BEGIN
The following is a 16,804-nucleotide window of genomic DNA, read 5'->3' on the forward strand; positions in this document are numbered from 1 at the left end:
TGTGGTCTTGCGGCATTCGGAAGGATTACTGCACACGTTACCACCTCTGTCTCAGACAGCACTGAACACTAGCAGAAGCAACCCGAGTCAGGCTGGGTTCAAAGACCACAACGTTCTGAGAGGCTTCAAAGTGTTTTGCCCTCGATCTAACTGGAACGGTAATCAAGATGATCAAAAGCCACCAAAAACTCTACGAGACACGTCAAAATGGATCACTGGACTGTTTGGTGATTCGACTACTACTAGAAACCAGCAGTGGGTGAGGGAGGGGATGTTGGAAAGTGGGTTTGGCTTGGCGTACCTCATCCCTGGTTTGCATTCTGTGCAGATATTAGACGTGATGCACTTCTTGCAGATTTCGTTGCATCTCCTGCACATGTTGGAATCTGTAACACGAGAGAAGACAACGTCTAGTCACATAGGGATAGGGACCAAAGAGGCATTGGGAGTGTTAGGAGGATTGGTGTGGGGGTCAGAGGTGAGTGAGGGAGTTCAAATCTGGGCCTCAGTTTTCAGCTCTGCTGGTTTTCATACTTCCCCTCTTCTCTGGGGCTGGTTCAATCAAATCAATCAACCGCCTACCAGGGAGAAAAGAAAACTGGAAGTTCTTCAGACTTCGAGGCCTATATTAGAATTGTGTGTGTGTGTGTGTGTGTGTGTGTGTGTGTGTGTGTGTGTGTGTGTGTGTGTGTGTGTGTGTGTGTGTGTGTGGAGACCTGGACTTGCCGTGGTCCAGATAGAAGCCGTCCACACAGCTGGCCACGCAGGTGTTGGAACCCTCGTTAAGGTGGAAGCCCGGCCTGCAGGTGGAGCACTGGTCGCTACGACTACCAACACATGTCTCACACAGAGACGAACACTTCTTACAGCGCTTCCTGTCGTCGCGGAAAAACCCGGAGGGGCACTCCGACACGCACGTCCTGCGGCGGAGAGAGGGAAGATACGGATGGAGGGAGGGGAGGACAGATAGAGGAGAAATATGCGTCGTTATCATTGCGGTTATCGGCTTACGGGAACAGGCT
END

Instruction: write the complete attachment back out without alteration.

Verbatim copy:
The following is a 16,804-nucleotide window of genomic DNA, read 5'->3' on the forward strand; positions in this document are numbered from 1 at the left end:
TGTGGTCTTGCGGCATTCGGAAGGATTACTGCACACGTTACCACCTCTGTCTCAGACAGCACTGAACACTAGCAGAAGCAACCCGAGTCAGGCTGGGTTCAAAGACCACAACGTTCTGAGAGGCTTCAAAGTGTTTTGCCCTCGATCTAACTGGAACGGTAATCAAGATGATCAAAAGCCACCAAAAACTCTACGAGACACGTCAAAATGGATCACTGGACTGTTTGGTGATTCGACTACTACTAGAAACCAGCAGTGGGTGAGGGAGGGGATGTTGGAAAGTGGGTTTGGCTTGGCGTACCTCATCCCTGGTTTGCATTCTGTGCAGATATTAGACGTGATGCACTTCTTGCAGATTTCGTTGCATCTCCTGCACATGTTGGAATCTGTAACACGAGAGAAGACAACGTCTAGTCACATAGGGATAGGGACCAAAGAGGCATTGGGAGTGTTAGGAGGATTGGTGTGGGGGTCAGAGGTGAGTGAGGGAGTTCAAATCTGGGCCTCAGTTTTCAGCTCTGCTGGTTTTCATACTTCCCCTCTTCTCTGGGGCTGGTTCAATCAAATCAATCAACCGCCTACCAGGGAGAAAAGAAAACTGGAAGTTCTTCAGACTTCGAGGCCTATATTAGAATTGTGTGTGTGTGTGTGTGTGTGTGTGTGTGTGTGTGTGTGTGTGTGTGTGTGTGTGTGTGTGTGTGTGTGTGTGTGGAGACCTGGACTTGCCGTGGTCCAGATAGAAGCCGTCCACACAGCTGGCCACGCAGGTGTTGGAACCCTCGTTAAGGTGGAAGCCCGGCCTGCAGGTGGAGCACTGGTCGCTACGACTACCAACACATGTCTCACACAGAGACGAACACTTCTTACAGCGCTTCCTGTCGTCGCGGAAAAACCCGGAGGGGCACTCCGACACGCACGTCCTGCGGCGGAGAGAGGGAAGATACGGATGGAGGGAGGGGAGGACAGATAGAGGAGAAATATGCGTCGTTATCATTGCGGTTATCGGCTTACGGGAACAGGCT